A brief guide to the new format Section 21 notices

Posted on October 5, 2015

Section 21 notices: New format from 1st October 2015

 

Following on from the prescribed format for Section 8 notices which came into effect on 6th April 2015, on 1st October 2015 a prescribed format for Section 21 notices (by virtue of The Assured Shorthold Tenancy Notices and Prescribed Requirements (England) Regulations 2015) must also be used.

 

What should I know about the prescribed format?

 

The new prescribed format provides for five circumstances in which you may not serve the notice as outlined below. Landlords and managing agents should ensure that none of these five circumstances apply to the AST that they are dealing with before proceeding to serve a Section 21 notice;

 

1. You cannot serve the Section 21 notice if the tenant has resided in the property for less than 4 months. This prevents the practise of Landlords and managing agents serving precautionary Section 21 notices at the outset of the AST.

 

2. Where the landlord is prevented from retaliatory eviction under Section 33 of the Deregulation Act 2015. In outline, Section 33 of the Deregulation Act 2015 provides that, where a complaint has been made to the Landlord regarding the condition of a property in writing, that complaint was not responded to within 14 days, or an adequate response was not given, and the council have served a relevant notice on the Landlord regarding the condition of the property, a Section 21 notice may not be served, and if it is served it will be considered invalid.

 

3. Where the landlord has not complied with their requirements under SI 2015/1646. This refers to The Assured Shorthold Tenancy Notices and Prescribed Requirements (England) Regulations 2015 which contain the new format notice. The Regulations also outline (at section 2 (a) and (b)) that energy performance and gas safety certificates should be provided to the tenant and (at section 3) that the document “How to rent: the checklist for renting in England” must be provided to the tenant at the outset of the AST (and on renewal). This document is available from the gov.uk website in electronic format.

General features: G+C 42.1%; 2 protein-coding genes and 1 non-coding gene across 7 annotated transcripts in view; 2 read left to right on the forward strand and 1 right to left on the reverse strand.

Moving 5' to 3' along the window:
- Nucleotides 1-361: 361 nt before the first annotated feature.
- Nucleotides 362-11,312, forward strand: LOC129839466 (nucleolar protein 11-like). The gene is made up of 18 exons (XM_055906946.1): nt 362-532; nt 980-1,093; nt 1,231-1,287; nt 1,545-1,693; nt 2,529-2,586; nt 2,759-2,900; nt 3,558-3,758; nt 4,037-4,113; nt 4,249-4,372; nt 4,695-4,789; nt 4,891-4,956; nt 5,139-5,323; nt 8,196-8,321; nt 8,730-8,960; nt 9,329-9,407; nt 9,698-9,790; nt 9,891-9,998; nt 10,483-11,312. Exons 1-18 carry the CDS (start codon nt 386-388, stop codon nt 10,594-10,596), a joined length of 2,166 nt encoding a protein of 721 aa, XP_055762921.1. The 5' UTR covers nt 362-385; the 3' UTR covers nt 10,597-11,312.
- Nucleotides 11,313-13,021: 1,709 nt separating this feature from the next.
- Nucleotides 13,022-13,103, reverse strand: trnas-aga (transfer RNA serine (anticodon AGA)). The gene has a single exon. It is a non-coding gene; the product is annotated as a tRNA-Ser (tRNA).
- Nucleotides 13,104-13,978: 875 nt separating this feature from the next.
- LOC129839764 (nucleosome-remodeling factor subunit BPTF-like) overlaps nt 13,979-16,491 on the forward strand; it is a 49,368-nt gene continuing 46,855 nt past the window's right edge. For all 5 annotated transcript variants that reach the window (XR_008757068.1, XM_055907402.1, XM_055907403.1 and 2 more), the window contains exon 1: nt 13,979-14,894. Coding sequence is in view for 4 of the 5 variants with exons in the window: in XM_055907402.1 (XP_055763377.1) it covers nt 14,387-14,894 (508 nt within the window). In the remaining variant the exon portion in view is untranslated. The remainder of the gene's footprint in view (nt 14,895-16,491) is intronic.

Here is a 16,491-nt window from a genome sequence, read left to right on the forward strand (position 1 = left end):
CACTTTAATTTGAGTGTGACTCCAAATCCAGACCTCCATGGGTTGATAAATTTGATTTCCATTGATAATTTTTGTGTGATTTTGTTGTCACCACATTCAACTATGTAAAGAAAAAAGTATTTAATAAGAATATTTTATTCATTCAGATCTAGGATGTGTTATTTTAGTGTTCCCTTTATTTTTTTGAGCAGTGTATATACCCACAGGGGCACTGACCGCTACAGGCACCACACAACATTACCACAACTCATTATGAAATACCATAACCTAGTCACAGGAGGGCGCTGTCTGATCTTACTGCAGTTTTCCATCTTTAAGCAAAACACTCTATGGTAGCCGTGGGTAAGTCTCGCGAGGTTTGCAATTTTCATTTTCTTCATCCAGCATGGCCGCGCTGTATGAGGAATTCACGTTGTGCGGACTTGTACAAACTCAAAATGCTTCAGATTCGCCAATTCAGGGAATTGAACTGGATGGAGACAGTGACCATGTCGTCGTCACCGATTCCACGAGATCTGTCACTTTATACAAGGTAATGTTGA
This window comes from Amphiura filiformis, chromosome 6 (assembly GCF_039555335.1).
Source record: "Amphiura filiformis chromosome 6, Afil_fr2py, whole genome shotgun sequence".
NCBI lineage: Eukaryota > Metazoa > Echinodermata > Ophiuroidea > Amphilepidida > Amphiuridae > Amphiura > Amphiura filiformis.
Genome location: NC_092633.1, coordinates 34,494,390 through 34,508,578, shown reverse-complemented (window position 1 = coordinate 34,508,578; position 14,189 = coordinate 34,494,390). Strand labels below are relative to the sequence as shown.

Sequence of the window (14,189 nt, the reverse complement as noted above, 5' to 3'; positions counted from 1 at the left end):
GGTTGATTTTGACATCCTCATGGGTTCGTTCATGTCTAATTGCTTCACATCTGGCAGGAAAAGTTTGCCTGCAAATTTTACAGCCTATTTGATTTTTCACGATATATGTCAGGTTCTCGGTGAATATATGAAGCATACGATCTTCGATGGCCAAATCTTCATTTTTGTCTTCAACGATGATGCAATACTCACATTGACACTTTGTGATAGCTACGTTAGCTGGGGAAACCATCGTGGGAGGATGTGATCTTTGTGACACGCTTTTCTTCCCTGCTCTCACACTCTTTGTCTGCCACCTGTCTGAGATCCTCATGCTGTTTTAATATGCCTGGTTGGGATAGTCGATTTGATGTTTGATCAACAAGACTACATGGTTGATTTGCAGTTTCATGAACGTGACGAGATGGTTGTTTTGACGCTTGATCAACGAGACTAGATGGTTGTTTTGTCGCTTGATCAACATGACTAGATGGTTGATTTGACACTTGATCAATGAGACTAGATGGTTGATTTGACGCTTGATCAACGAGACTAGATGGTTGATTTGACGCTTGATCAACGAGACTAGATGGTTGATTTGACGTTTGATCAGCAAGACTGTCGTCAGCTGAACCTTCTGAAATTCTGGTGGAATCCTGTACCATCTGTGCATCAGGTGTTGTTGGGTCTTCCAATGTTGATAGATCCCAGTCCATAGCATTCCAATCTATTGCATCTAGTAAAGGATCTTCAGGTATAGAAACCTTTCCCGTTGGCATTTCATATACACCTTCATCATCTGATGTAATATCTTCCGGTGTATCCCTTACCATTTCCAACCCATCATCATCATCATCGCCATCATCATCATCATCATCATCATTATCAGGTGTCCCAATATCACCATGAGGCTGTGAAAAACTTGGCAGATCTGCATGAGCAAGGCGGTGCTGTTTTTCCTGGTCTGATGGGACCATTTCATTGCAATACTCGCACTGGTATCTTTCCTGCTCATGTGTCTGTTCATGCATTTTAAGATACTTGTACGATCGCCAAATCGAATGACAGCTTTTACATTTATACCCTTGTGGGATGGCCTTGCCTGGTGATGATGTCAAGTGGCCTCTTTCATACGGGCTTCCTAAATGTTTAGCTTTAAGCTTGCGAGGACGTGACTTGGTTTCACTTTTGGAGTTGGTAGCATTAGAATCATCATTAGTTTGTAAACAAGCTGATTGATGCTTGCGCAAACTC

4. Where the landlord has not protected the tenant’s deposit under one of the Government’s three approved Tenancy Deposit Schemes.

 

5. Where a property requires a licence but is unlicensed.

 

Any other changes I should be aware of?

 

It is not a change, but you should be aware that the note to Section 2 of the Section 21 notice regarding the date for expiry of the notice is confusing. There is no change to the notice period that you must give a tenant on the notice, and it remains that, in a case where Section 21 (1) (b) applies, for a fixed term, expiry must be the last day of the fixed term. In a case where Section 21 (4) (a) applies two clear months’ notice must be given with the expiry date being the last day of a rental period.

 

If you are in any doubt about what is the expiry date of your Section 21 notice please contact Ashley Taylors Legal who will be happy to advise you. By incorrectly dating your Section 21 notice you may cause it to be invalid.